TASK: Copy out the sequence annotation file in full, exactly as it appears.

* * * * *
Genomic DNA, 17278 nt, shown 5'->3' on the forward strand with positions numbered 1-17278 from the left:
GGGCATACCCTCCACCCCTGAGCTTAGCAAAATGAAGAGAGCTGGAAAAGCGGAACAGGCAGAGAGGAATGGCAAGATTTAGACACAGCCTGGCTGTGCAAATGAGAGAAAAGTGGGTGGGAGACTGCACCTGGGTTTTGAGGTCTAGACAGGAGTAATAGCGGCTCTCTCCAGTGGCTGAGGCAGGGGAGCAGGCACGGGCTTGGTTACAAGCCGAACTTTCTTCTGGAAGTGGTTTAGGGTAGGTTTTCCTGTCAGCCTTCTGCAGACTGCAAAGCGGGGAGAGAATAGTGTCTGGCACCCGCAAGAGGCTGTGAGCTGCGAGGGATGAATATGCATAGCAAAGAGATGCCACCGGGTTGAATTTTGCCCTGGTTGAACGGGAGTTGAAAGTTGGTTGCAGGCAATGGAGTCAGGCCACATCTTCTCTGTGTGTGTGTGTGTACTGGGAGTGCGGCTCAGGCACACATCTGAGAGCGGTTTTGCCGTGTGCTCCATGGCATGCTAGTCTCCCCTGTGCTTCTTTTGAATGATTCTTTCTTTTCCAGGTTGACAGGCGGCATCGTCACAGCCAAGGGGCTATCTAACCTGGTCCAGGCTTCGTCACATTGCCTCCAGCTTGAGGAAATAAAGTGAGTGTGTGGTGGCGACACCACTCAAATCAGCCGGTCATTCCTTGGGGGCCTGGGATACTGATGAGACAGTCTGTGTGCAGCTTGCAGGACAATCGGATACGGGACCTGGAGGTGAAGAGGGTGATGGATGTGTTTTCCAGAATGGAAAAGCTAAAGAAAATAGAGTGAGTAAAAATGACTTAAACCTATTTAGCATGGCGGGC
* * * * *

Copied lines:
Genomic DNA, 17278 nt, shown 5'->3' on the forward strand with positions numbered 1-17278 from the left:
GGGCATACCCTCCACCCCTGAGCTTAGCAAAATGAAGAGAGCTGGAAAAGCGGAACAGGCAGAGAGGAATGGCAAGATTTAGACACAGCCTGGCTGTGCAAATGAGAGAAAAGTGGGTGGGAGACTGCACCTGGGTTTTGAGGTCTAGACAGGAGTAATAGCGGCTCTCTCCAGTGGCTGAGGCAGGGGAGCAGGCACGGGCTTGGTTACAAGCCGAACTTTCTTCTGGAAGTGGTTTAGGGTAGGTTTTCCTGTCAGCCTTCTGCAGACTGCAAAGCGGGGAGAGAATAGTGTCTGGCACCCGCAAGAGGCTGTGAGCTGCGAGGGATGAATATGCATAGCAAAGAGATGCCACCGGGTTGAATTTTGCCCTGGTTGAACGGGAGTTGAAAGTTGGTTGCAGGCAATGGAGTCAGGCCACATCTTCTCTGTGTGTGTGTGTGTACTGGGAGTGCGGCTCAGGCACACATCTGAGAGCGGTTTTGCCGTGTGCTCCATGGCATGCTAGTCTCCCCTGTGCTTCTTTTGAATGATTCTTTCTTTTCCAGGTTGACAGGCGGCATCGTCACAGCCAAGGGGCTATCTAACCTGGTCCAGGCTTCGTCACATTGCCTCCAGCTTGAGGAAATAAAGTGAGTGTGTGGTGGCGACACCACTCAAATCAGCCGGTCATTCCTTGGGGGCCTGGGATACTGATGAGACAGTCTGTGTGCAGCTTGCAGGACAATCGGATACGGGACCTGGAGGTGAAGAGGGTGATGGATGTGTTTTCCAGAATGGAAAAGCTAAAGAAAATAGAGTGAGTAAAAATGACTTAAACCTATTTAGCATGGCGGGC